With everything being touch screen these days, Blackberry has introduced their very own touch screen tablet computer: the Playbook. The Playbook features a 7 inch LCD screen, a 1 Gigahertz dual core processor, and 1 Gigabyte of RAM. The Playbook is also capable of running Flash applications, which means that watching YouTube videos is not a problem. In contrast, the iPad 2 allows you to watch YouTube videos via a built in application, but users are still unable to view YouTube videos by visiting the YouTube’s website (due to the lack of Flash support).
The PlayBook is also backward compatible with Android applications, which means that you can have access to over 200,000 Android applets. For those busy users, the Playbook supports true multi-tasking, similar to Microsoft Windows platform. Users can have different programs and applets running at the same time, and switch between them through the user interface. Even though the iPad 2 has some kind of multi-tasking function as well, some applications do not support it, and your progress may not be saved when you “switch” between applications.
For work related tasks, the Playbook is capable of HDMI-output. You can connect your Playbook to an external display output, such as a projector, and your Playbook’s display is mirrored. Some applications do support presenter view, so you can perform a full-blown presentation using your Playbook. In addition, you may also extend your screen so that you can play videos on the external screen while you complete work on the Playbook.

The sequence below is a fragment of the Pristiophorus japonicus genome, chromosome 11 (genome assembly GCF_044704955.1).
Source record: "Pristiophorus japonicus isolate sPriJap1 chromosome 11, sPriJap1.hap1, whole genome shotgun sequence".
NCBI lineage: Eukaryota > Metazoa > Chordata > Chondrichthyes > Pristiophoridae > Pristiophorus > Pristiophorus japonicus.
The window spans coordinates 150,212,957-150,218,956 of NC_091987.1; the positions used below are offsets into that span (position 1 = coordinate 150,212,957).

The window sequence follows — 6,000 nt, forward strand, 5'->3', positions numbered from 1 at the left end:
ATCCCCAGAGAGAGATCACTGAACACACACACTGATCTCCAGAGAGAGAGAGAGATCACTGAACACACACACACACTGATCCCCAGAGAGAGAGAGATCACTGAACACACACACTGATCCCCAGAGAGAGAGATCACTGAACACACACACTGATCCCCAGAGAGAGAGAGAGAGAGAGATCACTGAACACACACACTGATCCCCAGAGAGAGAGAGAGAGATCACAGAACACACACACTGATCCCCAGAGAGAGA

The default browser of Playbook also supports tabbed browsing, which works seamlessly without any latency issues. The hardware also handles heavy flash websites with ease. A reputable website, Anandtech rates the PlayBook as the “best browsing experience from a pure software standpoint of any of the tablets”. Furthermore, Playbook’s browser is rated by nearly all websites as a full blown desktop browser; this implies that, websites would not force users into a mobile version of the website, which features less or condensed content most of the time.
However, even though the PlayBook has Java functionality and true multi-tasking capabilities, the iPad 2 seemingly wins in nearly all the other departments; the iPad 2 features a bigger display (9.7 inch compared to 7 inch), better aesthetics, and best of all, features much more applications for download. Another advantage of iPad 2 over BlackBerry is the support for native emailing, which makes the PlayBook ostensibly impractical for work related issues. You just do not get the same kind of prestige and sense of belonging with a PlayBook compared to an iPad 2.
The conclusion? If you prefer a smaller device for portability sake, views a lot of flash related websites, and has been using Microsoft Windows platform, get the PlayBook. If you prefer a bigger screen, a sense of belonging to the Apple community, and a huge application base to choose from, get the iPad 2.